According to official reports received from 103 countries and territories, the global registered prevalence of leprosy at the end of the first quarter of 2014 stood at 180,464 cases. India has more than 87,000 registered cases, or more than four out of 10 cases globally.
WHO says leprosy is caused by a slow-growing bacillus, Mycobacterium leprae. It is transmitted via droplets from the nose and mouth of untreated patients with severe disease, but is not highly infectious. If left untreated, the disease can cause nerve damage, leading to muscle weakness and atrophy, and permanent disabilities.
Leprosy can be easily treated with a 6–12-month course of multidrug therapy. The treatment is highly effective, and has few side-effects and low relapse rates; there is no known drug resistance.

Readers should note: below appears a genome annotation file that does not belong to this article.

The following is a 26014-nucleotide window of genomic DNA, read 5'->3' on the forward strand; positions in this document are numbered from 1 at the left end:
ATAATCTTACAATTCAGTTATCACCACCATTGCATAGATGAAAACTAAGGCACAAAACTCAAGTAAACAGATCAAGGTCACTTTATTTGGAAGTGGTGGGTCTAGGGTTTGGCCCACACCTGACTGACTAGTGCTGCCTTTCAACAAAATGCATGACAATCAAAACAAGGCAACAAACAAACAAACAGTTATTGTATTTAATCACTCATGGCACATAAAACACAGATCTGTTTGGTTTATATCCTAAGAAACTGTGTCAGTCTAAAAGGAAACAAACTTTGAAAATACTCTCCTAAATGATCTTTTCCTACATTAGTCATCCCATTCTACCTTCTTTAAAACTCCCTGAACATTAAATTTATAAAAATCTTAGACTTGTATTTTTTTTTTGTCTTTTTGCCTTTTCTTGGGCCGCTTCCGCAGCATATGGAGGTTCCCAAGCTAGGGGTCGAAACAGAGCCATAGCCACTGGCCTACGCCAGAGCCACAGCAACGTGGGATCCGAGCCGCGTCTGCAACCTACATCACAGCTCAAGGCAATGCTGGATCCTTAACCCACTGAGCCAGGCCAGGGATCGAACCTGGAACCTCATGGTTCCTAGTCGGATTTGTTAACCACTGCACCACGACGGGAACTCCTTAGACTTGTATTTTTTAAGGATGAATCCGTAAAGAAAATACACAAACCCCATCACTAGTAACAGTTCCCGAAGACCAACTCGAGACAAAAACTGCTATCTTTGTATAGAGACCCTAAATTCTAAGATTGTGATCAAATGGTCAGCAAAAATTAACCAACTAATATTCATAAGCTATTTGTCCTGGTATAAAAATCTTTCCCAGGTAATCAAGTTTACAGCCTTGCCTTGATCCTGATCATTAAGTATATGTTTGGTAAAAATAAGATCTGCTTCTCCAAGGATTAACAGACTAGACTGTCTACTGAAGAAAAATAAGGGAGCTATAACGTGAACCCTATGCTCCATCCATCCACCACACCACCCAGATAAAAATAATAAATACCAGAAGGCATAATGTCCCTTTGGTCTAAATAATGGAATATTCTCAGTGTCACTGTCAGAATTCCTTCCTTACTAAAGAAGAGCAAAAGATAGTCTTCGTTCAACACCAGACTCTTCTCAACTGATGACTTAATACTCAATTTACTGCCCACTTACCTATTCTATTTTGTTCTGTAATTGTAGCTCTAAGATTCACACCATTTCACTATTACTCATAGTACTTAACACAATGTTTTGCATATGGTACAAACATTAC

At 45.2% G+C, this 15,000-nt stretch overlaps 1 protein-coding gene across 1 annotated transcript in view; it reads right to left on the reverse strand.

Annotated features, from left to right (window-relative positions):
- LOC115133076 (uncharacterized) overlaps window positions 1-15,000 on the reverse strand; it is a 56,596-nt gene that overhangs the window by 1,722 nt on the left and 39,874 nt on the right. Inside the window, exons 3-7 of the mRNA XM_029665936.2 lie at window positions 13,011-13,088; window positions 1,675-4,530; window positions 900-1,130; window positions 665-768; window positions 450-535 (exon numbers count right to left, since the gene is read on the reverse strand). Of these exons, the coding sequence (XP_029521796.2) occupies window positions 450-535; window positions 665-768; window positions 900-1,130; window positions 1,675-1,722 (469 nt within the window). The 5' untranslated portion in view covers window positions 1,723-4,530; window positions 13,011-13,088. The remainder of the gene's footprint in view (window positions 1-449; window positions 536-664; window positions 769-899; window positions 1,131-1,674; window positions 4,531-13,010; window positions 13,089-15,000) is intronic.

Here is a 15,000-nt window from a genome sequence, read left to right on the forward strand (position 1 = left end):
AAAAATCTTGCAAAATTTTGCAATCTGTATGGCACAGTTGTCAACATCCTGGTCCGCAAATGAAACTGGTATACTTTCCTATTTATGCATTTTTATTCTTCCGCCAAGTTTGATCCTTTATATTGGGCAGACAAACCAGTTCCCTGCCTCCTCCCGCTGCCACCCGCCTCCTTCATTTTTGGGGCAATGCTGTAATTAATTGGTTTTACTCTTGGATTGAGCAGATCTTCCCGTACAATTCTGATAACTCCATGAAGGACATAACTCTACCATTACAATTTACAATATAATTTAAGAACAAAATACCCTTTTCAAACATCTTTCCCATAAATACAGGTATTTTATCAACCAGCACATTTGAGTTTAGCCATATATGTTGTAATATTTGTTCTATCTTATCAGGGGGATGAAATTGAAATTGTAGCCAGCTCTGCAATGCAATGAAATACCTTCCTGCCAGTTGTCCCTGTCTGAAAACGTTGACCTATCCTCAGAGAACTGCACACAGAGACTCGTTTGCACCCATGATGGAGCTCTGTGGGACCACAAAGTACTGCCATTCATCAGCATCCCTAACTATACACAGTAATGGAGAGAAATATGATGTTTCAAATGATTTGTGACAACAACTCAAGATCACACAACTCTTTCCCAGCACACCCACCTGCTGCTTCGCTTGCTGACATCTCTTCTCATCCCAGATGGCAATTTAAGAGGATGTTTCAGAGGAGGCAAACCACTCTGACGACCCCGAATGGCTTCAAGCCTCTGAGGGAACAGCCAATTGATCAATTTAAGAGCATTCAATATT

According to the Global Alliance for Rabies Control, rabies is currently responsible for an estimated 59,000 human deaths a year, almost all transmitted via dog bites. Up to 60% of all rabies deaths are children under the age of 15.
Of the global total of human rabies deaths, India accounts for one-third, or 20,000 deaths.
Clearly, this list is not all-inclusive of the infectious disease issues in India, but you get the picture, there are many infectious disease problems in the world’s second most populous country (5).
Numbers don't lie!
SO?! Do you still think Indians are immune to the diseases?
NO! And that is a big NO. We still have to go a long way to achieve this dream.